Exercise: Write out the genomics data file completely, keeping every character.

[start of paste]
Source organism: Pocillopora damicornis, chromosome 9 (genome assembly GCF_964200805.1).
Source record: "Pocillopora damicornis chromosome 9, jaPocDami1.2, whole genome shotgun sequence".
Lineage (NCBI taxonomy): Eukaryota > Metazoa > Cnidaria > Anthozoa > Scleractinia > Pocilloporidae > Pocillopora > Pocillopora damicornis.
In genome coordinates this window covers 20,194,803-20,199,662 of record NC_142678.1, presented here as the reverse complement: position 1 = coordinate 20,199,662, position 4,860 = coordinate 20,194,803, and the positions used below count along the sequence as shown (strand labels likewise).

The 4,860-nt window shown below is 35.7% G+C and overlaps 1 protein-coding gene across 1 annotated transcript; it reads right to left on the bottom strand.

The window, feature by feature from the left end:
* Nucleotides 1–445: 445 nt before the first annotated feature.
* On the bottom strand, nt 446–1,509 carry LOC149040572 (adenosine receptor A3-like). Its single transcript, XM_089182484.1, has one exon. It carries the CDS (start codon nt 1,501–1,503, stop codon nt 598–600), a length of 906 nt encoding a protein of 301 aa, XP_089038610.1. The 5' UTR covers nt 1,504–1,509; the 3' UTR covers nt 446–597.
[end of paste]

Source organism: Pocillopora damicornis, chromosome 9 (genome assembly GCF_964200805.1).
Source record: "Pocillopora damicornis chromosome 9, jaPocDami1.2, whole genome shotgun sequence".
Lineage (NCBI taxonomy): Eukaryota > Metazoa > Cnidaria > Anthozoa > Scleractinia > Pocilloporidae > Pocillopora > Pocillopora damicornis.
In genome coordinates this window covers 20,194,803-20,199,662 of record NC_142678.1, presented here as the reverse complement: position 1 = coordinate 20,199,662, position 4,860 = coordinate 20,194,803, and the positions used below count along the sequence as shown (strand labels likewise).

The 4,860-nt window shown below is 35.7% G+C and overlaps 1 protein-coding gene across 1 annotated transcript; it reads right to left on the bottom strand.

The window, feature by feature from the left end:
* Nucleotides 1–445: 445 nt before the first annotated feature.
* On the bottom strand, nt 446–1,509 carry LOC149040572 (adenosine receptor A3-like). Its single transcript, XM_089182484.1, has one exon. It carries the CDS (start codon nt 1,501–1,503, stop codon nt 598–600), a length of 906 nt encoding a protein of 301 aa, XP_089038610.1. The 5' UTR covers nt 1,504–1,509; the 3' UTR covers nt 446–597.